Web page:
560. TheWeatherMan504
10:56 PM GMT on May 21, 2008
550. IKE 10:53 PM GMT on May 21, 2008
18Z GFSLink


Why dont you go to the NWS to see the models??Link
Member Since: Posts: Comments:
559. IKE
5:57 PM CDT on May 21, 2008
553. cchsweatherman 5:55 PM CDT on May 21, 2008
545. TheWeatherMan504 6:49 PM EDT on May 21, 2008
It makes it go in the gulf this time with a strong High to the East.

Where do you see the system going into the Gulf? It still maintains a track across Central Cuba and just barely past South Florida, not in the Gulf.


At the end of the run.........
Member Since: June 9, 2005 Posts: 23 Comments: 37860
558. atmoaggie
10:56 PM GMT on May 21, 2008
Great spelling and grammar

OK, you guys didn't get it. Ummm, I agree.

If you got some of the junk I do in my inbox...
Member Since: August 16, 2007 Posts: 6 Comments: 12463
556. Drakoen
10:56 PM GMT on May 21, 2008
553. cchsweatherman 10:55 PM GMT on May 21, 2008
545. TheWeatherMan504 6:49 PM EDT on May 21, 2008
It makes it go in the gulf this time with a strong High to the East.

Where do you see the system going into the Gulf? It still maintains a track across Central Cuba and just barely past South Florida, not in the Gulf.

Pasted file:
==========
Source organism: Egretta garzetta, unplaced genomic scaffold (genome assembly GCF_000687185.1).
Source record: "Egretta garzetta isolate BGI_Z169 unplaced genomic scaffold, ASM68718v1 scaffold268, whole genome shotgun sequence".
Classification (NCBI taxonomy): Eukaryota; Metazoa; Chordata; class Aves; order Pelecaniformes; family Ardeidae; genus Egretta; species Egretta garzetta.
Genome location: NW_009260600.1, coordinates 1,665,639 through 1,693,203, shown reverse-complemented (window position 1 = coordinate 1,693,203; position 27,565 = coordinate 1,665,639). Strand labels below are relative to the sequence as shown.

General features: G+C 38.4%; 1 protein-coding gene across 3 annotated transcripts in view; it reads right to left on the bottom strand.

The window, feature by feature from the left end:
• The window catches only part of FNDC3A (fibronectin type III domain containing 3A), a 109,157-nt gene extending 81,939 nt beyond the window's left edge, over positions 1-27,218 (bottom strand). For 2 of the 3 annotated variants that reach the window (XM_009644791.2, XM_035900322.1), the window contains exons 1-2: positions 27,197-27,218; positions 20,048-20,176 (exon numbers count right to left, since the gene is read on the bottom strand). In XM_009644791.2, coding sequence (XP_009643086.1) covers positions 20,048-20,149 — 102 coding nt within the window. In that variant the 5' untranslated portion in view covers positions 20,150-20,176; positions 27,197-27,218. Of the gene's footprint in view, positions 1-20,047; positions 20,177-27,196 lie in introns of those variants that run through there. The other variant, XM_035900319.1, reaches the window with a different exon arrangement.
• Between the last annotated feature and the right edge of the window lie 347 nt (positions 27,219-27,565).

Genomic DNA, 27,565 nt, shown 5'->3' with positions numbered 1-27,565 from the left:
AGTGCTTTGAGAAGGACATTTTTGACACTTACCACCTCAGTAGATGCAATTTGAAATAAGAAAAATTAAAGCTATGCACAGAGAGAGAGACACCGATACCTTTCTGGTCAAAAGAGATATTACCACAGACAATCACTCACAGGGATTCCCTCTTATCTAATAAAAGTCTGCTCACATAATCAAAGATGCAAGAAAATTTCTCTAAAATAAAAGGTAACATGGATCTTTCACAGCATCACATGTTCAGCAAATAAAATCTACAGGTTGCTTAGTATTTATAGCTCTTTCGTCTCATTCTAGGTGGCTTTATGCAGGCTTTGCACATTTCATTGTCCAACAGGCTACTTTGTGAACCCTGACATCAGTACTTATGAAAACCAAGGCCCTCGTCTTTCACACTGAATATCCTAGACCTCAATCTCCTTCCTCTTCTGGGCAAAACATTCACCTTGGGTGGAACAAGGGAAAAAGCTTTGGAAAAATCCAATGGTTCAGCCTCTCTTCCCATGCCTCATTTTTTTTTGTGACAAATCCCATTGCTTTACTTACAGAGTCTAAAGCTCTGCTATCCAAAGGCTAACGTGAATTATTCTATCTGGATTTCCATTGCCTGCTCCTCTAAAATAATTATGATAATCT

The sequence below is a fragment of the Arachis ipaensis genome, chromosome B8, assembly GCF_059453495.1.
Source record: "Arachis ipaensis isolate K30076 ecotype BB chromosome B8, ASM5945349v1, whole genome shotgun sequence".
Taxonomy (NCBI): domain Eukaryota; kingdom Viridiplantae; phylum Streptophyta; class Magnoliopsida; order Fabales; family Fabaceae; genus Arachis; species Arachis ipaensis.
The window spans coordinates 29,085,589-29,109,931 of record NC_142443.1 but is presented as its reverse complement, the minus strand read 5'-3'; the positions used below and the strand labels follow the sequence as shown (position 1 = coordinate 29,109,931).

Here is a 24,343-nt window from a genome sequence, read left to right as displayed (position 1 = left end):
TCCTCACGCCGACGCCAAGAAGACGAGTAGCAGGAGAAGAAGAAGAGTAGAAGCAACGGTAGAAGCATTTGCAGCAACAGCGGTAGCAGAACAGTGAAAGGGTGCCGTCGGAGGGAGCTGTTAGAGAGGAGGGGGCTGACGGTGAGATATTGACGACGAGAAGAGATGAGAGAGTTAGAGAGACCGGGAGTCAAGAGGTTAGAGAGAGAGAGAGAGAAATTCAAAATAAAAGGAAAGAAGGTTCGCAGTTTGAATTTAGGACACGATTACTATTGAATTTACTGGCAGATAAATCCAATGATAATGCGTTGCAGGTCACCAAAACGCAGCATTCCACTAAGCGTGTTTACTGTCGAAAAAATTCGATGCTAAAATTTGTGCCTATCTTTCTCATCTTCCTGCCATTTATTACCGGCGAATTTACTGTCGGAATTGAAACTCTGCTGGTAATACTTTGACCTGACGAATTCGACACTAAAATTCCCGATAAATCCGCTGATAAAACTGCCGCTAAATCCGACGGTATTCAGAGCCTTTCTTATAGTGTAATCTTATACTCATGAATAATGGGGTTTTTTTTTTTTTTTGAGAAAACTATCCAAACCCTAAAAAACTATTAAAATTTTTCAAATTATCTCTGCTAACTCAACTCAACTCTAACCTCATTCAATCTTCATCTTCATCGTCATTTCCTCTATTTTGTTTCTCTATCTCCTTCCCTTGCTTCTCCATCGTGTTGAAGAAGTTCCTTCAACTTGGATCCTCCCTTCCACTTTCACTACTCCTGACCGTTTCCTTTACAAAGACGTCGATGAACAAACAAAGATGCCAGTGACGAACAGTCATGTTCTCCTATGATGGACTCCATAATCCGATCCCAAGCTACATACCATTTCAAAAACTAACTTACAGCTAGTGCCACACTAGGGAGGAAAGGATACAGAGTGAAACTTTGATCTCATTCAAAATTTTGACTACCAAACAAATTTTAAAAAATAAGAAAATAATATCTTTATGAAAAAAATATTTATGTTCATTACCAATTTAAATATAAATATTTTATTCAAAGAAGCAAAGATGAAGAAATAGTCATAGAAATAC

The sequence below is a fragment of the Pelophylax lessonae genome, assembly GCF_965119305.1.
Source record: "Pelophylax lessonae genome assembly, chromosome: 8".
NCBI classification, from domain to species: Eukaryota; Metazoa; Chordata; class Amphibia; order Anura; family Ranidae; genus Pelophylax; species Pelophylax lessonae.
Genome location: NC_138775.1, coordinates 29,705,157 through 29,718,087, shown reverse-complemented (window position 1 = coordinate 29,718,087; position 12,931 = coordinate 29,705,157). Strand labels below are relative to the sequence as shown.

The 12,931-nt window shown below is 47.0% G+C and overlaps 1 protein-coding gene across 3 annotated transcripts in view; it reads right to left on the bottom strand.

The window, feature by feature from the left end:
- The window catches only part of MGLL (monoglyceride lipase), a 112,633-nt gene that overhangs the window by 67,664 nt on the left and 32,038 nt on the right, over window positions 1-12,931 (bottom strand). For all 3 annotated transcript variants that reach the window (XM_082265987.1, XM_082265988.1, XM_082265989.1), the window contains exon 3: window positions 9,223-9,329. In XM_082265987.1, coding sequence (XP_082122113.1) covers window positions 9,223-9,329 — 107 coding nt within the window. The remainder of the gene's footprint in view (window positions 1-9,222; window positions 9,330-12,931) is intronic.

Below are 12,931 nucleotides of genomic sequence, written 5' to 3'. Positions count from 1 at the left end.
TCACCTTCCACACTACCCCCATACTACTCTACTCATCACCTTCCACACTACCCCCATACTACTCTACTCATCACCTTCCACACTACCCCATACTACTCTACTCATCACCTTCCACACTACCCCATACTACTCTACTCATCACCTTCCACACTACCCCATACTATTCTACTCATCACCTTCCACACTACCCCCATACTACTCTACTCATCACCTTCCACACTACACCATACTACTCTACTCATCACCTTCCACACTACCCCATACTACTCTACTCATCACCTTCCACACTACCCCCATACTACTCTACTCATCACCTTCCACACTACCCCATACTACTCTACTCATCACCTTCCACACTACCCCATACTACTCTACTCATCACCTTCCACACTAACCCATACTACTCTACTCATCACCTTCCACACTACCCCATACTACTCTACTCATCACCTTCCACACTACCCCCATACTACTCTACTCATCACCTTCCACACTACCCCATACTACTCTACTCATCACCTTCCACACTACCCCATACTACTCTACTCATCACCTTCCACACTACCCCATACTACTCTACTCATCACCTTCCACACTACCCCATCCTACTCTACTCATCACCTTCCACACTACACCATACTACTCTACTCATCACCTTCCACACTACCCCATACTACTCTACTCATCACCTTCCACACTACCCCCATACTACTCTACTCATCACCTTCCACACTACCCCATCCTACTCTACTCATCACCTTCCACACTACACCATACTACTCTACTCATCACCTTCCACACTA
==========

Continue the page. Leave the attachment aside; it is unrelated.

18z run it shows the system passing South Florida and into the Gulf. Why even worry about track. The only thing to watch is development.
Member Since: October 28, 2006 Posts: 57 Comments: 30833
555. CaneAddict
10:54 PM GMT on May 21, 2008

528. KEEPEROFTHEGATE 10:39 PM GMT on May 21, 2008
cane addict we will get what ever dev or not devs in the gom area in weather nothing can be ruled out and a non tropical sys is very possible they like high shear
yes sj imo backdoor is going to occur interesting to say the least
Action: | Ignore User


Great spelling and grammar.

Member Since: October 5, 2007 Posts: 3 Comments: 2151
554. atmoaggie
10:53 PM GMT on May 21, 2008
Green or Amber were the only graphics flavors for your ASCII creations.

Can you believe I still have about 30 machines like that? No mouse, no graphics...all intentional. 4-3.0GHz processor cores, each, for raw number crunching only. Difference between then and now is the sheer power.
Member Since: August 16, 2007 Posts: 6 Comments: 12463
553. cchsweatherman
6:52 PM EDT on May 21, 2008
545. TheWeatherMan504 6:49 PM EDT on May 21, 2008
It makes it go in the gulf this time with a strong High to the East.


Where do you see the system going into the Gulf? It still maintains a track across Central Cuba and just barely past South Florida, not in the Gulf.

Member Since: Posts: Comments:
552. Drakoen
10:54 PM GMT on May 21, 2008
SJ, i'm all out of jokes now lol. Maybe some will come back to me later :~)